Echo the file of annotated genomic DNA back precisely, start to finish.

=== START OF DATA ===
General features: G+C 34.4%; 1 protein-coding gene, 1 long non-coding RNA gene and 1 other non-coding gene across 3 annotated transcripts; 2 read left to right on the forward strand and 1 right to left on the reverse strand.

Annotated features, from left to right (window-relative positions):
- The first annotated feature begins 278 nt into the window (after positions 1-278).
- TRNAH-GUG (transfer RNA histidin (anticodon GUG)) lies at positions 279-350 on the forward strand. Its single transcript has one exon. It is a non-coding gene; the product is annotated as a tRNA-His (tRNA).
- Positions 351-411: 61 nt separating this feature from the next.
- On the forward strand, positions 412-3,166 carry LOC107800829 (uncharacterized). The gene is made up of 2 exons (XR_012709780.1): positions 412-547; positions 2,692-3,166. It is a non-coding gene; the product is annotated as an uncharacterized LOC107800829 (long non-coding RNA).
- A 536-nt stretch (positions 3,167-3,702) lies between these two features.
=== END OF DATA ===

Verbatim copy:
General features: G+C 34.4%; 1 protein-coding gene, 1 long non-coding RNA gene and 1 other non-coding gene across 3 annotated transcripts; 2 read left to right on the forward strand and 1 right to left on the reverse strand.

Annotated features, from left to right (window-relative positions):
- The first annotated feature begins 278 nt into the window (after positions 1-278).
- TRNAH-GUG (transfer RNA histidin (anticodon GUG)) lies at positions 279-350 on the forward strand. Its single transcript has one exon. It is a non-coding gene; the product is annotated as a tRNA-His (tRNA).
- Positions 351-411: 61 nt separating this feature from the next.
- On the forward strand, positions 412-3,166 carry LOC107800829 (uncharacterized). The gene is made up of 2 exons (XR_012709780.1): positions 412-547; positions 2,692-3,166. It is a non-coding gene; the product is annotated as an uncharacterized LOC107800829 (long non-coding RNA).
- A 536-nt stretch (positions 3,167-3,702) lies between these two features.